Peter Storey was once kidnapped with Desmond Tutu and they had their lives threatened and he described Desmond Tutu with “Nobody understands him unless they understand how deeply he was a man of prayer. I remember him saying, ‘I’m not afraid of these people, because the worst they can do is kill me. And I’m not afraid of death” and I am so impressed that he lived his live with so much authenticity that he truly didn’t fear death. He was a man that worked tirelessly for the rights of his people and even though he only wanted his people to be treated fairly and humanely, he was vilified by people who oppressed others. So much so that for a time, the narrative was that he was evil, a man who risked his life for the good of others and to secure equal rights, was branded as the devil by those who truly had evil designs.
Despite all of this and his small stature he worked to make such an amazing impact in the world. His daughter, Mpho, wrote a book with him on forgiveness that is a very powerful but difficult concept. You can find out more about the book here: https://www.goodreads.com/book/show/18085474-the-book-of-forgiving?ac=1&from_search=true&qid=Tn28RvwULz&rank=1 and it is discussed in the embedded podcast where one of the people I use for podcast inspiration, Blair Hodges, interviews her about the book. As we spend this week learning our truths and also trying to learn other peoples truths we can learn a lot from the Tutus and how we shouldn’t always believe the stories told about others and that we all have a need to forgive someone or something.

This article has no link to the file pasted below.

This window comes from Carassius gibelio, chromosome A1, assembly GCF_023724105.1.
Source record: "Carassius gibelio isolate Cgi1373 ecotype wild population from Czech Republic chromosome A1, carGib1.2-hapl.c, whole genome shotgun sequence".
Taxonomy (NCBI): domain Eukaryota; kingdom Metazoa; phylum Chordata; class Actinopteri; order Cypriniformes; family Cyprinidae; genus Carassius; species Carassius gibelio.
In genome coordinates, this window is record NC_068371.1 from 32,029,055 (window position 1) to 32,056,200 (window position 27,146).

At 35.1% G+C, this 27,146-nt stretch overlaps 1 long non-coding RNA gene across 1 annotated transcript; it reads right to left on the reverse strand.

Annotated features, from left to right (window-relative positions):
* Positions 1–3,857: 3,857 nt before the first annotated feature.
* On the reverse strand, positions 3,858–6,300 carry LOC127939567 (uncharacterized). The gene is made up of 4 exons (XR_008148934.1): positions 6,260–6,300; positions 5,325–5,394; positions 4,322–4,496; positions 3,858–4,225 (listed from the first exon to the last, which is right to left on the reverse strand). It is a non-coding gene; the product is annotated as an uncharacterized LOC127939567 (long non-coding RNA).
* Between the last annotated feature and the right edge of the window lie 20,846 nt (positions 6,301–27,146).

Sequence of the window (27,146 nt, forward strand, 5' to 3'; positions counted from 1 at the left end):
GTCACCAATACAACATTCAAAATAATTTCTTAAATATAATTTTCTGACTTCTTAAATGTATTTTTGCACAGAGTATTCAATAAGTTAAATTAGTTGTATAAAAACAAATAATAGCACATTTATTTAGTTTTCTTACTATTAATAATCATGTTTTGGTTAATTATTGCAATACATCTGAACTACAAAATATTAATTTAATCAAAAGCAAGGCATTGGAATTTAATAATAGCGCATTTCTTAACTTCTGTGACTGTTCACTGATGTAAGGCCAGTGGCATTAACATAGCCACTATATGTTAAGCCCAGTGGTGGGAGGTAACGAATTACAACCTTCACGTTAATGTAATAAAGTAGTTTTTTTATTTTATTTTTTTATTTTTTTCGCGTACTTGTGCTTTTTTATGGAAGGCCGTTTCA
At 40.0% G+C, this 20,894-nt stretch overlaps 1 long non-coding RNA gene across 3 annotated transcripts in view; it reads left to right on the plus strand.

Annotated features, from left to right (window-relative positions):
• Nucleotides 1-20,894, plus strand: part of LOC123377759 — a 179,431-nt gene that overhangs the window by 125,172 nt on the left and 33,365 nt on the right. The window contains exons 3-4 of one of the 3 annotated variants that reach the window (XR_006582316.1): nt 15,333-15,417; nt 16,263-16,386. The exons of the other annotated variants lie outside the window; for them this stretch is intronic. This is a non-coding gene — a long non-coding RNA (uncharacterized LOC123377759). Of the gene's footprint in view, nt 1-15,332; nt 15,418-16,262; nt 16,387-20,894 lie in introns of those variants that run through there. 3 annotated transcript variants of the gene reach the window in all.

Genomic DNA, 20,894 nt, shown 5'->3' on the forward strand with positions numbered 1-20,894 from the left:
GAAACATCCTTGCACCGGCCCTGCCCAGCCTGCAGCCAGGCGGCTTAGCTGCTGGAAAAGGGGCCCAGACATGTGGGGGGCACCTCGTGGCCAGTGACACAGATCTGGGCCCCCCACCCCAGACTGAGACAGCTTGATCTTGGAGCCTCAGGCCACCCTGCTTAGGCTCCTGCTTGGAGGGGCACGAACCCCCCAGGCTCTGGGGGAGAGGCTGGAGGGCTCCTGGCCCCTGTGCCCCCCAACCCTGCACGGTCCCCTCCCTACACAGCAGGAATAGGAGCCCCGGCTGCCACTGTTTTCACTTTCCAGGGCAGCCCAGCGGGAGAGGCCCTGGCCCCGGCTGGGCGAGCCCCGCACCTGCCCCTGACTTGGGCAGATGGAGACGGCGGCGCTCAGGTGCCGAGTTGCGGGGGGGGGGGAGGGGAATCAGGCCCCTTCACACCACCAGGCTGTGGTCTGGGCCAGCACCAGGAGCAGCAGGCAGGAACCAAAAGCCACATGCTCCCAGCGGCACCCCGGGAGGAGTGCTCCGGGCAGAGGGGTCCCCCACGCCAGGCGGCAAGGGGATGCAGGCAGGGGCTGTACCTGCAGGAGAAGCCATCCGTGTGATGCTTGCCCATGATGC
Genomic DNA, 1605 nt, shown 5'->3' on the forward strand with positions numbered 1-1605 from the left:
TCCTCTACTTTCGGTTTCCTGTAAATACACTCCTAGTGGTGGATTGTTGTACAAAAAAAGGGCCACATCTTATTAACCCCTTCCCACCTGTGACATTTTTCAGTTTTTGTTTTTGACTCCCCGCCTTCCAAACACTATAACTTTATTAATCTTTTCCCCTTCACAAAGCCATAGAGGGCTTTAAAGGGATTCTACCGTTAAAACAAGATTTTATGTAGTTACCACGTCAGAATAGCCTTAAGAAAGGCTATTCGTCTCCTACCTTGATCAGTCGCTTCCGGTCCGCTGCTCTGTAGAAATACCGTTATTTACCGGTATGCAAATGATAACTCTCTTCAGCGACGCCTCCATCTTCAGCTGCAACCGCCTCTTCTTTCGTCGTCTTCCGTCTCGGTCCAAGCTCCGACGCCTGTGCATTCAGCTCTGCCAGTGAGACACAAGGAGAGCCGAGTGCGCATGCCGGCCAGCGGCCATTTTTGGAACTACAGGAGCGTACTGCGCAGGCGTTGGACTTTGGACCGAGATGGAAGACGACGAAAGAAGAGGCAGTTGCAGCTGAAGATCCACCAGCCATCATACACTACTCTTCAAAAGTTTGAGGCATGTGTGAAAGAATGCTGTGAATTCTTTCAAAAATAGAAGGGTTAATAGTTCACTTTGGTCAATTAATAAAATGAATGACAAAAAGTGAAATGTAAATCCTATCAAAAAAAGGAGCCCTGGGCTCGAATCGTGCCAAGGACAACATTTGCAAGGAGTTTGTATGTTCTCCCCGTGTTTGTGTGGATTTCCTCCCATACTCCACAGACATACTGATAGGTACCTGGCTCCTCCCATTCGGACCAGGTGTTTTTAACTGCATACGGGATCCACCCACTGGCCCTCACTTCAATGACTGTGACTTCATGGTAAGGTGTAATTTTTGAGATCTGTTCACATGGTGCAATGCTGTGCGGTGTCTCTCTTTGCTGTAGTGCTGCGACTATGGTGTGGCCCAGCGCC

I hope that you will use the powerful example of Desmond Tutu and his ability to serve others as motivation to learn the truths of the people around you from their perspective and not from our often misguided preconceived notions.